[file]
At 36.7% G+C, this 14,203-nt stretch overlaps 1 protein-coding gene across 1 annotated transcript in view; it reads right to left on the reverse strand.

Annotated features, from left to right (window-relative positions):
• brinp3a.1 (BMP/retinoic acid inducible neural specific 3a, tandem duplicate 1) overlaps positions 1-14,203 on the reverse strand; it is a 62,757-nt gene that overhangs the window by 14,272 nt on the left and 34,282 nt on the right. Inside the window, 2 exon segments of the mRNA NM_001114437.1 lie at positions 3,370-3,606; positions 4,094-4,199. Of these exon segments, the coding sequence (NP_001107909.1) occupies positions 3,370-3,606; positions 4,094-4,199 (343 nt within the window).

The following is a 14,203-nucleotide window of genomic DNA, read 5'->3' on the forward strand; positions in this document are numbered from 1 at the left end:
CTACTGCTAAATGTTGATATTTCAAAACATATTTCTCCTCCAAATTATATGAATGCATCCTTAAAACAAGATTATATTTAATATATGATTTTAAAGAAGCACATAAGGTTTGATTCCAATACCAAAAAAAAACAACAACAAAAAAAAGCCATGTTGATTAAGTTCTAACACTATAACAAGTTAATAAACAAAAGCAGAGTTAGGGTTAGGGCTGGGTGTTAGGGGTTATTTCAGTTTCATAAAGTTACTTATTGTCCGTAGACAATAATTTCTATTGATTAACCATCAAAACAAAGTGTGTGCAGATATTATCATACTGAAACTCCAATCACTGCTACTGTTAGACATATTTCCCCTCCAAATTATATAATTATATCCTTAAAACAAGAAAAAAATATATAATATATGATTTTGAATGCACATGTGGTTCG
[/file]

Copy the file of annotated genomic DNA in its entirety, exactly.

At 36.7% G+C, this 14,203-nt stretch overlaps 1 protein-coding gene across 1 annotated transcript in view; it reads right to left on the reverse strand.

Annotated features, from left to right (window-relative positions):
• brinp3a.1 (BMP/retinoic acid inducible neural specific 3a, tandem duplicate 1) overlaps positions 1-14,203 on the reverse strand; it is a 62,757-nt gene that overhangs the window by 14,272 nt on the left and 34,282 nt on the right. Inside the window, 2 exon segments of the mRNA NM_001114437.1 lie at positions 3,370-3,606; positions 4,094-4,199. Of these exon segments, the coding sequence (NP_001107909.1) occupies positions 3,370-3,606; positions 4,094-4,199 (343 nt within the window).

The following is a 14,203-nucleotide window of genomic DNA, read 5'->3' on the forward strand; positions in this document are numbered from 1 at the left end:
CTACTGCTAAATGTTGATATTTCAAAACATATTTCTCCTCCAAATTATATGAATGCATCCTTAAAACAAGATTATATTTAATATATGATTTTAAAGAAGCACATAAGGTTTGATTCCAATACCAAAAAAAAACAACAACAAAAAAAAGCCATGTTGATTAAGTTCTAACACTATAACAAGTTAATAAACAAAAGCAGAGTTAGGGTTAGGGCTGGGTGTTAGGGGTTATTTCAGTTTCATAAAGTTACTTATTGTCCGTAGACAATAATTTCTATTGATTAACCATCAAAACAAAGTGTGTGCAGATATTATCATACTGAAACTCCAATCACTGCTACTGTTAGACATATTTCCCCTCCAAATTATATAATTATATCCTTAAAACAAGAAAAAAATATATAATATATGATTTTGAATGCACATGTGGTTCG